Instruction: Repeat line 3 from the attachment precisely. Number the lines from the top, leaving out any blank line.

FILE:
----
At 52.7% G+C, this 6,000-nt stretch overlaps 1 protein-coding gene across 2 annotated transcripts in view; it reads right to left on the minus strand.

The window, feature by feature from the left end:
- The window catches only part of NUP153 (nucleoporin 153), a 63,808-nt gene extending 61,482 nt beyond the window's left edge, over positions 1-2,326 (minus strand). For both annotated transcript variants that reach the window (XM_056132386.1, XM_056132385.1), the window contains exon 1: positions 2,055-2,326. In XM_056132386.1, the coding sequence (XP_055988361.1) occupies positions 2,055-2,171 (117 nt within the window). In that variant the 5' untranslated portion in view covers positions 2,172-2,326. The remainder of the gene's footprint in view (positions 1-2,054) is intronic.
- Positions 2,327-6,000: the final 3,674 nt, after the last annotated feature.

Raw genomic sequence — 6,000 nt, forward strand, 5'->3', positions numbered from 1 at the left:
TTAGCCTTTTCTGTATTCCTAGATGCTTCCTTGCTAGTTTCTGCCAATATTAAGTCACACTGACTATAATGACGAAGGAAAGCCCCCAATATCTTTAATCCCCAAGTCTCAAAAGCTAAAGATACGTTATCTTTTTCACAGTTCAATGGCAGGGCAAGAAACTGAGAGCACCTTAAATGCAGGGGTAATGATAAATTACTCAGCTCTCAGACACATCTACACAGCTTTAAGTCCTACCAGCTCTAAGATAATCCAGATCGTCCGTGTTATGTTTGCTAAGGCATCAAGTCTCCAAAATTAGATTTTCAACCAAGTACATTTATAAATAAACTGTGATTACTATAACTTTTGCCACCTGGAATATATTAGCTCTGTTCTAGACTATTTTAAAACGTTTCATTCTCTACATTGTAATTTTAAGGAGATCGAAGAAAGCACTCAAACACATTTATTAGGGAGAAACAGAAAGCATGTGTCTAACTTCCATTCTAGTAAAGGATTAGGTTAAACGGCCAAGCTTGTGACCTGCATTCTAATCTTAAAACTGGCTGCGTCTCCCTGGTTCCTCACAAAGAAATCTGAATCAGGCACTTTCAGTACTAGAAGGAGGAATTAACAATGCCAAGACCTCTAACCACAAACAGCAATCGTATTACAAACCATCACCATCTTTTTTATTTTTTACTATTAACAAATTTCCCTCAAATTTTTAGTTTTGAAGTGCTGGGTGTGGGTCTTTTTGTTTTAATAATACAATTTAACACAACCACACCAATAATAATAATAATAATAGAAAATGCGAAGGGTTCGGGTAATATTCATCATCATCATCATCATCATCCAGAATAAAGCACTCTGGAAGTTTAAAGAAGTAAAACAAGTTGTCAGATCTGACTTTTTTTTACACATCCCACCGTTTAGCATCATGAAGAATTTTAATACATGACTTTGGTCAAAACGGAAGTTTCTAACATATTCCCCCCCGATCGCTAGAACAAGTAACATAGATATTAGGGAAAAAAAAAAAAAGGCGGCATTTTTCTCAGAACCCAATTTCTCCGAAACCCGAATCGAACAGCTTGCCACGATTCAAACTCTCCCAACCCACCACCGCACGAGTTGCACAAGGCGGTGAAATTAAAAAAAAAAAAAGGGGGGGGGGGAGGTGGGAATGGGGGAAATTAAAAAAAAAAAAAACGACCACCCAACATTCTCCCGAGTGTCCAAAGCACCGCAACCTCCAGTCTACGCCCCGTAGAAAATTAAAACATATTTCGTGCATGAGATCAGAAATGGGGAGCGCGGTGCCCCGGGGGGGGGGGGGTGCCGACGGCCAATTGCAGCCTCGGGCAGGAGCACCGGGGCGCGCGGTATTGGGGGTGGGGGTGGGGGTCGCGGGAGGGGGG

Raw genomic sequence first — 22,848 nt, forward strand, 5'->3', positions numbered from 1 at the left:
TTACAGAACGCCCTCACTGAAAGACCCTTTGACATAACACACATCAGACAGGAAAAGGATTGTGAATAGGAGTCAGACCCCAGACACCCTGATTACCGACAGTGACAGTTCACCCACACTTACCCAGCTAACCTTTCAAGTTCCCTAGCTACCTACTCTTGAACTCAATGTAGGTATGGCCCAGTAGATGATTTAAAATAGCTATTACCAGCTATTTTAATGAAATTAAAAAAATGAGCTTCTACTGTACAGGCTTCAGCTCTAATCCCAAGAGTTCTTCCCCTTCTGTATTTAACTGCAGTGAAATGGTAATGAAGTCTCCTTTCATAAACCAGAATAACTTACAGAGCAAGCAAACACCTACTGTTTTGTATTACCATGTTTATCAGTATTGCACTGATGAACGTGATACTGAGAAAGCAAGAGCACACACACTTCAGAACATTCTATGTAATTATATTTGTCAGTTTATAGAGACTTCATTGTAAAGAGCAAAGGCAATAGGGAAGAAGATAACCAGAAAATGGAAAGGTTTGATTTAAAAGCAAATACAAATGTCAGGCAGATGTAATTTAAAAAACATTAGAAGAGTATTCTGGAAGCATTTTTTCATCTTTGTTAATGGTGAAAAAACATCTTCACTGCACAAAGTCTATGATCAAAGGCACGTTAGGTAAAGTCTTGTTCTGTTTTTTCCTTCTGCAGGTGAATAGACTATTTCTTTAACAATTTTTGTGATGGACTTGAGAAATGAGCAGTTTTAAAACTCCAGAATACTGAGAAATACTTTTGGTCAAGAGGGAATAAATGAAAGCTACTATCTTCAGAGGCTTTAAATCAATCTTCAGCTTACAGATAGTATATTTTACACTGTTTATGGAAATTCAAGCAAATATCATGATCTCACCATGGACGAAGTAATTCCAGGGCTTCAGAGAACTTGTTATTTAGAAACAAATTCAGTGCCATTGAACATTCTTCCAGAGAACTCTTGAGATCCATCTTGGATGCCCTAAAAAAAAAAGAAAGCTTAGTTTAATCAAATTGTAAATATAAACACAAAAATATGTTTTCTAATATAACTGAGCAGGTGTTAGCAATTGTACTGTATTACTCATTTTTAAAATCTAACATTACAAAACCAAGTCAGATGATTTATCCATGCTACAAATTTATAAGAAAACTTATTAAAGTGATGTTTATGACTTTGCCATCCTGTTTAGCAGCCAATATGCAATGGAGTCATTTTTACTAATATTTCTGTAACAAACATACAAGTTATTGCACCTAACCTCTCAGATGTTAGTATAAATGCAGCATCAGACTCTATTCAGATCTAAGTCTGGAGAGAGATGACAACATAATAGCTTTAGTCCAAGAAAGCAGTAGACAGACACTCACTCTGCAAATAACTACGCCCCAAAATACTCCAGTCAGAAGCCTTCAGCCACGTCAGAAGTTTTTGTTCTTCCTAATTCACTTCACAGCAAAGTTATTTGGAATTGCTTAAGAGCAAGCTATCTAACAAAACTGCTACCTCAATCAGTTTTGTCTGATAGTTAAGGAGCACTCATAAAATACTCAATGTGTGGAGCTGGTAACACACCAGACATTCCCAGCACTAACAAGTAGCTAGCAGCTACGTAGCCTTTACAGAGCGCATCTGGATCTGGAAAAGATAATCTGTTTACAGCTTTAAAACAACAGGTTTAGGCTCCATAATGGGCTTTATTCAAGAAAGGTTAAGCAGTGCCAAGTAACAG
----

- The window catches only part of NUP153 (nucleoporin 153), a 63,808-nt gene extending 61,482 nt beyond the window's left edge, over positions 1-2,326 (minus strand). For both annotated transcript variants that reach the window (XM_056132386.1, XM_056132385.1), the window contains exon 1: positions 2,055-2,326. In XM_056132386.1, the coding sequence (XP_055988361.1) occupies positions 2,055-2,171 (117 nt within the window). In that variant the 5' untranslated portion in view covers positions 2,172-2,326. The remainder of the gene's footprint in view (positions 1-2,054) is intronic.